The word of Yahweh came to Jonah: “Arise! Go to Nineveh, the great city, and proclaim that their wickedness has forced itself upon me.”  Jonah is given three imperative commands (a fact lost in translations like the NIV and the NRSV which blend them together…) He is to get up.  And he is to go to Nineveh, the capital city of the Assyrian Empire, the “great city” as God calls it.  And there he is to cry out, to proclaim that their (unspecified) wickedness has forced itself upon God. Their wickedness is in his face and he cannot ignore it any longer.  Jonah must go to them.

Jonah follows the first of the Divine commands. Arise!  Jonah arose, but instead of going North and East over land to the city of Nineveh, Jonah the anti-prophet flees South and West over the seas to Tarshish.  It remains unclear to us where exactly Tarshish was.  Some propose Sardinia (an island off the coast of Italy), or Carthage in North Africa, or perhaps a city in Spain.  Wherever it may have been, it is clear that it wasn’t Nineveh. Jonah is going as far away as he can in the opposite direction, trying to flee the presence of God.  The prophet Isaiah says that Tarshish was a “distant coast, a distant island,” that had never experienced the glory of Yahweh. (Isaiah 66: 19).  Jonah hears the word of Yahweh, but instead of following he flees.  Jonah attempts to flee not just the command to go to Nineveh, but from the very presence of Yahweh, trying to go to a place at the end of the world where they’d never even heard of the God who created the heavens and seas and the dry ground.

 But notice how the very structure of this verse (Jonah 1:3) highlights another irony here. (Trible, pg. 494) Jonah can't escape.

A. -Jonah arose to flee from Yahweh’s presence, going to Tarshish.
            B. - He went down to Joppa
                        C. - and found a ship
                                    D. - bound for Tarshish
                        C’ - and he paid her fare
 (“her” fare in Hebrew matches the feminine gender for “ship.)
            B’ - and he went down into the ship
A’ - to go with them to Tarshish and to get away from the presence of Yahweh.

Jonah descends and descends, deeper and deeper, first going down to the port city of Joppa, and then going down into the hold of the ship.  This is not the following the command to Arise! He is sinking and he will sink even further.  He wants to flee from the presence of Yahweh, but even in his flight he is surrounded by the presence of the Omnipresent God.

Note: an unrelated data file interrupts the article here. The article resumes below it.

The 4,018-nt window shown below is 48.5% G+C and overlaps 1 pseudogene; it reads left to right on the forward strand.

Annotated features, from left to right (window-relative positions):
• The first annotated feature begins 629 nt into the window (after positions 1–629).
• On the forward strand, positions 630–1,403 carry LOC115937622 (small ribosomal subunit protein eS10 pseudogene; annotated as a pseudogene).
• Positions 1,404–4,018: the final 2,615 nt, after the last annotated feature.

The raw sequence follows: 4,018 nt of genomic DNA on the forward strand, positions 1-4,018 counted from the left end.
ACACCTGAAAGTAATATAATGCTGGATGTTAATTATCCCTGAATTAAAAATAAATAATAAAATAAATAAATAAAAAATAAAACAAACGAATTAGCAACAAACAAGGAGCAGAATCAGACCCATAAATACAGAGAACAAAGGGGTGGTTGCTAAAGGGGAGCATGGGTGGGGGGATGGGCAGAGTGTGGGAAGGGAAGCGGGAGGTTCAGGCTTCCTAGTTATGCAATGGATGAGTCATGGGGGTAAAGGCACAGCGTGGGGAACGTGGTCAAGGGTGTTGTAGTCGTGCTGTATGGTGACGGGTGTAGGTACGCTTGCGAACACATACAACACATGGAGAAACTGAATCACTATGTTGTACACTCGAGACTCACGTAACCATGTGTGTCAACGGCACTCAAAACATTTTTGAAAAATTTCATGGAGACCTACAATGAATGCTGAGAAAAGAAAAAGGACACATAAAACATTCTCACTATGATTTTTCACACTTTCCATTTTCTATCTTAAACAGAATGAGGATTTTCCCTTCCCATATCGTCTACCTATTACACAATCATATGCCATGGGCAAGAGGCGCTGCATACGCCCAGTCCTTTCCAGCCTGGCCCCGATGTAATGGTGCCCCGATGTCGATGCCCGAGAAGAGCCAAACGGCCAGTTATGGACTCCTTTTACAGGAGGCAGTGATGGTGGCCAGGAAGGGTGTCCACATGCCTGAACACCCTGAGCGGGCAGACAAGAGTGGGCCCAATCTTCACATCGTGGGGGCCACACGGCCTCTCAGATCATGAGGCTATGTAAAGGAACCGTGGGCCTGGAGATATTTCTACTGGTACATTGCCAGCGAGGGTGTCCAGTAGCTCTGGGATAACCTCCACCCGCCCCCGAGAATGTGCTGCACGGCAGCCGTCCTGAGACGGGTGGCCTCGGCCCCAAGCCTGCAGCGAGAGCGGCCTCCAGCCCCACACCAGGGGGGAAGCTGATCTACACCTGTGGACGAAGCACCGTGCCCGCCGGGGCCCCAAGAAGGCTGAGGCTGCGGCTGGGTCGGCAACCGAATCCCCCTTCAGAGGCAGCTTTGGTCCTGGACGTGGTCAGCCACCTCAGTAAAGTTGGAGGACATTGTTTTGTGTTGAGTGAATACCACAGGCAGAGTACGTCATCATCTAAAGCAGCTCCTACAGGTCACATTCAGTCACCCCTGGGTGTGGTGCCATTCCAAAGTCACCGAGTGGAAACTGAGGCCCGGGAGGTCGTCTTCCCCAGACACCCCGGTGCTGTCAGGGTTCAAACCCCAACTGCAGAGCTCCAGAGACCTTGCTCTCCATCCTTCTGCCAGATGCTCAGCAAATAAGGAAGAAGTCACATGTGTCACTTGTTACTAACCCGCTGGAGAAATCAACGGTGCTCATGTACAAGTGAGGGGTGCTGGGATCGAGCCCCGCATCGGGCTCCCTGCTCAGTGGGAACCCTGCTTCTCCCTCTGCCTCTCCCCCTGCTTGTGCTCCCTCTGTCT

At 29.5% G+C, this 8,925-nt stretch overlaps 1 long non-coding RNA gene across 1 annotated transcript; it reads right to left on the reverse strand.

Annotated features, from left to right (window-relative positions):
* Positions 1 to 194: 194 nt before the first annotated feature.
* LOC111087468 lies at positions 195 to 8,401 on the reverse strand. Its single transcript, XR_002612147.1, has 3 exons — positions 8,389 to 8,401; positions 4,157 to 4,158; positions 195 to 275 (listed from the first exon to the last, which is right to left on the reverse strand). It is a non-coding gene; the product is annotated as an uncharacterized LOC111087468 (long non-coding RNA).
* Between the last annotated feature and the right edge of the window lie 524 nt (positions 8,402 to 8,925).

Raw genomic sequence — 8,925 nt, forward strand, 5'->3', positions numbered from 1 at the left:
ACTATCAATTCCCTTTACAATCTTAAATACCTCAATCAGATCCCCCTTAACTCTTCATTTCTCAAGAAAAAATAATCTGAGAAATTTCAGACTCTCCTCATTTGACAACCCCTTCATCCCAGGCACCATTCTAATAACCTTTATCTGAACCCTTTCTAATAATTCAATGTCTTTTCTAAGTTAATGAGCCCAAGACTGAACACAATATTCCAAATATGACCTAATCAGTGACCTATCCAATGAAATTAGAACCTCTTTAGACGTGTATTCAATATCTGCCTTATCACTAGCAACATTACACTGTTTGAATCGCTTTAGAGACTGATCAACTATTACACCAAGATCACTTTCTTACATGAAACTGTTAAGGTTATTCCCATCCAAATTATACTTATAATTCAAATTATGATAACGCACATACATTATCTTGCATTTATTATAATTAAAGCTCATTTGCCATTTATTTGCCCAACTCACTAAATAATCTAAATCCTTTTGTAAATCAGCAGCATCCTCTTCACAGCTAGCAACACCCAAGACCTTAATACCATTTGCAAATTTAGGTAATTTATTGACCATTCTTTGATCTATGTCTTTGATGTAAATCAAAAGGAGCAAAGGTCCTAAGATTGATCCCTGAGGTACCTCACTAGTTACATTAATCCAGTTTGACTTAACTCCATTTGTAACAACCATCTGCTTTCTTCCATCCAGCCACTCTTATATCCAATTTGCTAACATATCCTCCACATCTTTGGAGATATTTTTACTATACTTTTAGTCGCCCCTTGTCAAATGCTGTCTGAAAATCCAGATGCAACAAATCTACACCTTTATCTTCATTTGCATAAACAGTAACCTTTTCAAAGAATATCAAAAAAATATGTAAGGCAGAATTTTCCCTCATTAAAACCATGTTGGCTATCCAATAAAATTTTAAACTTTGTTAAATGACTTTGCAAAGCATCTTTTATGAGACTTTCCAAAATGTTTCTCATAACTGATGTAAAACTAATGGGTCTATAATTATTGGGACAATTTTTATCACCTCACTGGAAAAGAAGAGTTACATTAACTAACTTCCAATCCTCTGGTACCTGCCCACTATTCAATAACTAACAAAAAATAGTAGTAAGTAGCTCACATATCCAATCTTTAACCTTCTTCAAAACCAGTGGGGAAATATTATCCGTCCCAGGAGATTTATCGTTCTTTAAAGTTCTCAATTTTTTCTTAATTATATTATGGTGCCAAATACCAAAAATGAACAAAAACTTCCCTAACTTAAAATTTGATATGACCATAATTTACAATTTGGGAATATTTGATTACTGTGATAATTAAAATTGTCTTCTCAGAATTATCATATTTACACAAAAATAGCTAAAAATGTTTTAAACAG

But Yahweh will have Jonah’s obedience.  He hurls a great wind over the sea.  Remember God’s spirit (in Hebrew, the same word as wind) hovering over the waters of creation like a bird (like a dove?) Jonah couldn’t escape on the waters.  The wind blows up a violent storm and the ship itself threatened to break up.  In Hebrew the words even sound like boards cracking from the force of  the wind and water. (Trible, pg. 495)

The sailors aboard the ship are terrified and they each cry out to his own go.  And then, in an unconscious mimicry of Yahweh who hurled the wind upon the seas, the sailors hurl the cargo overboard not just to lighten the ship, but perhaps attempting to appease an angry deity as well. 

But Jonah, our anti-prophet, had gone below deck into the hold of ship and was fast asleep, completely unconcerned for the safety of those who’d unwillingly been caught in the middle of this power struggle between the anti-prophet and his God.  When the ship’s captain discovered Jonah sleeping he, like Yahweh, ordered the anti-prophet to “Arise! and call on your god. Perhaps he will take notice of us and we will not perish.”  God is speaking to Jonah even through these gentile worshippers of foreign gods and idols, but where true prophets would speak the word of God, Jonah, the anti-prophet, remains silent.